By now most realize that how we will get our energy in the future is going to be complicated. We are more aware of how burning coal, running nuclear power plants, getting electricity from wind, and fracking for natural gas from shale affects our environment.
Some of the effects include Global Warming, pollution, possibly contaminating our water supplies, and killing wildlife. Below are two news stories (on the same day) of our power sources killing animals. Wind power killing birds; nuclear power killing fish.
What are we to make of it? I suspect many will be driven to distraction by the day-to-day reporting of these consequences of how we get our energy where the net effect will be an inability to make up their minds on energy sources. Others will not be affected by any reports on how energy will affect our environment: they’ve already made up their minds.
These day-to-day ad hoc reports of the effects of energy production do little to help us make a wise comprehensive choice on energy options for our future. Neither will allowing the forces of the market tell us, as ‘the invisible hand’ is blind to environmental effects of our economy, except as an annoying externality.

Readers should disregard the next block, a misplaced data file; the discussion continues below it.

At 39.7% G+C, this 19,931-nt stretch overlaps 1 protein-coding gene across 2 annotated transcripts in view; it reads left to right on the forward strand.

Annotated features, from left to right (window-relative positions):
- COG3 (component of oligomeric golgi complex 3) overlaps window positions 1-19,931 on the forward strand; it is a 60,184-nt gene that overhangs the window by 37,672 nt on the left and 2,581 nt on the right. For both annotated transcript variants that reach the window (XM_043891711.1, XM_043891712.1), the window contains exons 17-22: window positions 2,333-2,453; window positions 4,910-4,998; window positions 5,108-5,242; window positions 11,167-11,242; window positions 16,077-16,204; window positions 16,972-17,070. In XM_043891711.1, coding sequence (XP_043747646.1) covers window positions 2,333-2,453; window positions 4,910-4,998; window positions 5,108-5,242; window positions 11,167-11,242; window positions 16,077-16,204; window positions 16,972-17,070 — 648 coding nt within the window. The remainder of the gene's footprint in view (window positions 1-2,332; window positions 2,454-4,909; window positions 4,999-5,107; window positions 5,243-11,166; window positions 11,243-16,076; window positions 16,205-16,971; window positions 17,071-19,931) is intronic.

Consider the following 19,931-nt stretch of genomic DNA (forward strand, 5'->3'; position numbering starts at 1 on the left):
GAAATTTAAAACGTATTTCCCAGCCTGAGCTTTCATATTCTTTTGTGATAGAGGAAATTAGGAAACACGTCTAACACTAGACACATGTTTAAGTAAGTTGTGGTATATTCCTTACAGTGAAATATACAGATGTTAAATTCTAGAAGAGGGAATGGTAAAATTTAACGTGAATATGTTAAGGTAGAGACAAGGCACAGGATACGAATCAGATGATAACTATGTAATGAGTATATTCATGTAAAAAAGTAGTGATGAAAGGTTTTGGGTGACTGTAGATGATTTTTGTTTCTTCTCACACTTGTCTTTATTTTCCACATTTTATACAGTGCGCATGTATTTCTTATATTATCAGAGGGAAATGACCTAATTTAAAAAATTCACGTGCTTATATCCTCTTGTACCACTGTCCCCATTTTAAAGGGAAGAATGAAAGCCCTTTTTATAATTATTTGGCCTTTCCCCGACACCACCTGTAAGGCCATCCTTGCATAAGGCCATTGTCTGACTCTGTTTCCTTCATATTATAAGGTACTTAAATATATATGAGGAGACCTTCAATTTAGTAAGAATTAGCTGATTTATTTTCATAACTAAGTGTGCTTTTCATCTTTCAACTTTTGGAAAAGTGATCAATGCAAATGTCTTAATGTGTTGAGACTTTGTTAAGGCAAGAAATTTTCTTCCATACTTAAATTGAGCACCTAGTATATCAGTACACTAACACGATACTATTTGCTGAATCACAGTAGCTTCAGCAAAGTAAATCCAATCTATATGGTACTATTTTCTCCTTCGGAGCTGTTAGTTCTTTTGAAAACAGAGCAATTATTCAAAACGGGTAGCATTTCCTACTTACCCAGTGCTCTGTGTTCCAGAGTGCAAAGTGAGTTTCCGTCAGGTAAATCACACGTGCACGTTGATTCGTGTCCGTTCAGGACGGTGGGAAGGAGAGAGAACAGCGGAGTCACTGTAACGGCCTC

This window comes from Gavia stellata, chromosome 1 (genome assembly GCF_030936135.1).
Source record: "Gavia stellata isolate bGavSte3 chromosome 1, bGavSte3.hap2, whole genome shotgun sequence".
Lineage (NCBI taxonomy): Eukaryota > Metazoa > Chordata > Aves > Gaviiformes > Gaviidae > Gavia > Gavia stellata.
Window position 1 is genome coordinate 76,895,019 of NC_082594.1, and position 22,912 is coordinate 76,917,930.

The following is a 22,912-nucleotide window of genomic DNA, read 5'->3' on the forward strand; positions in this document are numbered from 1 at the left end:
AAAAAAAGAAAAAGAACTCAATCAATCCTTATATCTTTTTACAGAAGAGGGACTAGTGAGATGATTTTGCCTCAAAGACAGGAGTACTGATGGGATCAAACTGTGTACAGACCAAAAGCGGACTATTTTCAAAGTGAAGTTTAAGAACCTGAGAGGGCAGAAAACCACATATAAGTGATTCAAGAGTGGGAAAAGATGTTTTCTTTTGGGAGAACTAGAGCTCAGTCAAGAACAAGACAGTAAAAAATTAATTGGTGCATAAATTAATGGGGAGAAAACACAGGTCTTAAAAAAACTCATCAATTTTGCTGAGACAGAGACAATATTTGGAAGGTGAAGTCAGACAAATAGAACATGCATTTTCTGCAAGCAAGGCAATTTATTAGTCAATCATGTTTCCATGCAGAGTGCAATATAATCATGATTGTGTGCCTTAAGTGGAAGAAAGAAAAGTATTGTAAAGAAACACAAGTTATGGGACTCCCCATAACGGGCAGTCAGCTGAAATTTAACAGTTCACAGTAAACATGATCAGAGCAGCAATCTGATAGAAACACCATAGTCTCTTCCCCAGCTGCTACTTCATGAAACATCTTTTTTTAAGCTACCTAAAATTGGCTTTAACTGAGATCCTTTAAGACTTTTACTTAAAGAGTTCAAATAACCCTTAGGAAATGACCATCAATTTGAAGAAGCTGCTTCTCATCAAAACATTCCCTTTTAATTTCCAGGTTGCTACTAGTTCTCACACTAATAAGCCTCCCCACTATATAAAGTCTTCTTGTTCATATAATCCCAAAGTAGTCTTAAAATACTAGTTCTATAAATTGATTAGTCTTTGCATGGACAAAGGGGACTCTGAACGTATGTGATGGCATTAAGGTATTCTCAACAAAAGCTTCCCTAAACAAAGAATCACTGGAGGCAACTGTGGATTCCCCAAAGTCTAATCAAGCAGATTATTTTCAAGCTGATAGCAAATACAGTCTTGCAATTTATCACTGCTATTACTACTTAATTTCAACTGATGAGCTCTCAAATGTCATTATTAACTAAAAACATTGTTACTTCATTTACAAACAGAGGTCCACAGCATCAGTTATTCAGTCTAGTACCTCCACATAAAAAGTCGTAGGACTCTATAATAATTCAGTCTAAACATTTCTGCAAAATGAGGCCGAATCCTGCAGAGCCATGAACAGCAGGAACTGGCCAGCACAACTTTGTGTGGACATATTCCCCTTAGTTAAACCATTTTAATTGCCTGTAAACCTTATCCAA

We need a different way to access our energy options for the future that holds sustainability (keeping ourselves and our environment healthy) as the guiding principle. In today’s world where jobs, corporate owned media, continual political warfare, and short-term economic gains rule, there’s little chance that we will come upon a wise energy plan. These stories point to critical input that we need to choose future energy sources, but how to we put them together for an overarching plan for a healthy, sustainable future?
NCPR News Archive - Wolfe Island bird kills raise wind power concerns "A recent study of bird and bat mortality at Wolfe Island’s 82-turbine wind farm is raising concerns among environmentalists. Wolfe Island is Canadian territory, located where Lake Ontario empties into the St. Lawrence River. The report found 600 birds and more than a thousand bats were killed by the windmill blades in a six month period. Nature Canada called the numbers “shockingly high.” (July 7, 2010) NCPR: North Country Public Radio
Pickering nuclear plant ordered to quit killing fish - thestar.com The Pickering nuclear power plant is killing fish by the millions. Close to one million fish and 62 million fish eggs and larvae die each year when they’re sucked into the water intake channel in Lake Ontario, which the plant uses to cool steam condensers. (June 6, 2010) News, Toronto, GTA, Sports, Business, Entertainment, Canada, World, Breaking - thestar.com